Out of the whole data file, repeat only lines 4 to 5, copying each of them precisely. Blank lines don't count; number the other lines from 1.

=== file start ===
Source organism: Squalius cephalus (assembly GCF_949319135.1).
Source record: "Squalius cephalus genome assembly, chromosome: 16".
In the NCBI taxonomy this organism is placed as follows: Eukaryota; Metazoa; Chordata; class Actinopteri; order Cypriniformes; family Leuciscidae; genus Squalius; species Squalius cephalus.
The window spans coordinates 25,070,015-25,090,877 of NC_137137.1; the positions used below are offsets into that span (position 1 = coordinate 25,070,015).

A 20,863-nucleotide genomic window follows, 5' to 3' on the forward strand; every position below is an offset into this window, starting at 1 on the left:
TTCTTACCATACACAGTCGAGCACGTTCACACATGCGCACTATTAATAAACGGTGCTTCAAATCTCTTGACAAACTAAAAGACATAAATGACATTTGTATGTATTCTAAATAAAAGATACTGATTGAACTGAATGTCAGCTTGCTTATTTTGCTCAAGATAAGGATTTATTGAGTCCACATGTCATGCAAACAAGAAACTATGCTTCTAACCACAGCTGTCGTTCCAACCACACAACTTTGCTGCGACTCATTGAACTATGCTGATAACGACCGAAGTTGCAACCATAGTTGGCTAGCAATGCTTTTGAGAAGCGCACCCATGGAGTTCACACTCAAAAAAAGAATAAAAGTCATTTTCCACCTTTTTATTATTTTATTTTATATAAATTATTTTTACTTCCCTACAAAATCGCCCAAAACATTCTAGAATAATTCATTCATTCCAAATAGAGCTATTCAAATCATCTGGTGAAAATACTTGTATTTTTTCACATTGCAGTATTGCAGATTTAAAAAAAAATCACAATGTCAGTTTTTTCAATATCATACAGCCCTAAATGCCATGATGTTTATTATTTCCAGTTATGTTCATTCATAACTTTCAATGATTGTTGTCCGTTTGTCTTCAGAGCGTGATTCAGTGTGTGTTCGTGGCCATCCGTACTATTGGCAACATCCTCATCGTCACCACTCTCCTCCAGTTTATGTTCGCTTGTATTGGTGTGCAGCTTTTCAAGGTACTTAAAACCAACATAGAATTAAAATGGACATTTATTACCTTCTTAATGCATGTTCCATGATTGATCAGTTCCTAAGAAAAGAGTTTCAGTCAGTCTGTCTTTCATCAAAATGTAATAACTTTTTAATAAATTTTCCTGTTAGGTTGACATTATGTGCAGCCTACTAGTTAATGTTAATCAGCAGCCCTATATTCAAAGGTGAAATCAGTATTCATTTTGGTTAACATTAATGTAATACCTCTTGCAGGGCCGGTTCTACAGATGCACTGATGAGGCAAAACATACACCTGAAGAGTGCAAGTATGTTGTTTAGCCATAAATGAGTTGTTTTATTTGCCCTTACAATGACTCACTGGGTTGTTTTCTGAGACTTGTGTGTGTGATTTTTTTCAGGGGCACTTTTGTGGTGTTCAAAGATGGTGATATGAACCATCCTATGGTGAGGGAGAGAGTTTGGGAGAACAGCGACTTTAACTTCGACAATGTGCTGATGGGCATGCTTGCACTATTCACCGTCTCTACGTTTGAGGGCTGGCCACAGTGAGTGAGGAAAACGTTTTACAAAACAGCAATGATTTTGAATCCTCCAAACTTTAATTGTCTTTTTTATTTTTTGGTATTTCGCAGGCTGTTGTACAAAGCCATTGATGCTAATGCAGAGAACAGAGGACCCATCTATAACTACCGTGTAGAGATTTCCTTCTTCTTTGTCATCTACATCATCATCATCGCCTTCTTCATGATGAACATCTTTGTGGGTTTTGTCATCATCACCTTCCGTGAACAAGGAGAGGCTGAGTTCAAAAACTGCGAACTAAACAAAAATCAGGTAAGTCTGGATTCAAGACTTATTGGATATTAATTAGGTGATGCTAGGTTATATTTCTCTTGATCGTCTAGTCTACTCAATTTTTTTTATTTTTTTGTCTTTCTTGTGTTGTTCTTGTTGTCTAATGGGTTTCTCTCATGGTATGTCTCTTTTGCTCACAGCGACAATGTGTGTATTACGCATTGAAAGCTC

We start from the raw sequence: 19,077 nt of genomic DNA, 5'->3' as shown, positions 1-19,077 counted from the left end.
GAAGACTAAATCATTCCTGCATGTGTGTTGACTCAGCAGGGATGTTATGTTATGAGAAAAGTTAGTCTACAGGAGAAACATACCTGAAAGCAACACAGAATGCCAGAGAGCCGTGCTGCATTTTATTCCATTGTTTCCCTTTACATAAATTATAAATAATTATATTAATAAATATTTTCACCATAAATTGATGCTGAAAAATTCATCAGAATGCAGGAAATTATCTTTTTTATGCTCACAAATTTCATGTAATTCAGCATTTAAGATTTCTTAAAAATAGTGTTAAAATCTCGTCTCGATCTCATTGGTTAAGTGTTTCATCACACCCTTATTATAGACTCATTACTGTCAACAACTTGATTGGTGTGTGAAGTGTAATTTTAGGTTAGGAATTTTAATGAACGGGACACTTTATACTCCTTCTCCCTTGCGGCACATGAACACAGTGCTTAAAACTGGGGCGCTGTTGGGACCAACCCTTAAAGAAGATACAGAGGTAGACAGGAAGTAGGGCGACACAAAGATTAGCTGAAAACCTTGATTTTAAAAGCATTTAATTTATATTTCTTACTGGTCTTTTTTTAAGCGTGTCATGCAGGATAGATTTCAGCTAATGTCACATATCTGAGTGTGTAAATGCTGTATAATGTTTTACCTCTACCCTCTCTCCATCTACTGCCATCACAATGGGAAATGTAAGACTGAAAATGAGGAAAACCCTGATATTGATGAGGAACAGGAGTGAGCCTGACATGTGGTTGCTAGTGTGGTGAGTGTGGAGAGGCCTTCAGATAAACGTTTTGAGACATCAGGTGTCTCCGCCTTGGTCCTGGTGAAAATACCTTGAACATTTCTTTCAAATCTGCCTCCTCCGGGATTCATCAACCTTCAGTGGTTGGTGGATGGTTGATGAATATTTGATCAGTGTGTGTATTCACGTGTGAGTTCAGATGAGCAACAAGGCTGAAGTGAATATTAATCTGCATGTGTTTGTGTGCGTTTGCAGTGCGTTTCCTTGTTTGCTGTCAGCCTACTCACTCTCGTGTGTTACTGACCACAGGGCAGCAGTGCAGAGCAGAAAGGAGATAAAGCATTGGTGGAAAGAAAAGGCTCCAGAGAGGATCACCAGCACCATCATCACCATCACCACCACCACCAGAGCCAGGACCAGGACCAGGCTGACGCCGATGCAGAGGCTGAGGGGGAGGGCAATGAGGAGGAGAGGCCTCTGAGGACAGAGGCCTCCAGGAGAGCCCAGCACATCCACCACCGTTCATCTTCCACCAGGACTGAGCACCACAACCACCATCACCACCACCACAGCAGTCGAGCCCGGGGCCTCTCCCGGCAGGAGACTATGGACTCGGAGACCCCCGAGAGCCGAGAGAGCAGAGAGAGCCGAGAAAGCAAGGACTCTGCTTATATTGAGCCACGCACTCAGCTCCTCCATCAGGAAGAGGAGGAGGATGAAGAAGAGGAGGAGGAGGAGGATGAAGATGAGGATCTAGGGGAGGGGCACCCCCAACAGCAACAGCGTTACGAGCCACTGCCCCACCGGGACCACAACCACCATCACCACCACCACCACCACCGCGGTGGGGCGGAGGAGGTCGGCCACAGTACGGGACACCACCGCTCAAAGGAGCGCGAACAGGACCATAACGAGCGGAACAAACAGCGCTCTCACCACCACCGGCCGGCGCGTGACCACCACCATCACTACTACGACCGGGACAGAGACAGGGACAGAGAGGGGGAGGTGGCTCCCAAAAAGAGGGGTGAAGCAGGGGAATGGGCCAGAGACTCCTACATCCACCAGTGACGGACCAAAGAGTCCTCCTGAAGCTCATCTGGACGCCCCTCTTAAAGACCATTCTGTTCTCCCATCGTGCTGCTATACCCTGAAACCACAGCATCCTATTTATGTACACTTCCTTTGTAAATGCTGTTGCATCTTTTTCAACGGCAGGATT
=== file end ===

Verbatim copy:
The window spans coordinates 25,070,015-25,090,877 of NC_137137.1; the positions used below are offsets into that span (position 1 = coordinate 25,070,015).

A 20,863-nucleotide genomic window follows, 5' to 3' on the forward strand; every position below is an offset into this window, starting at 1 on the left: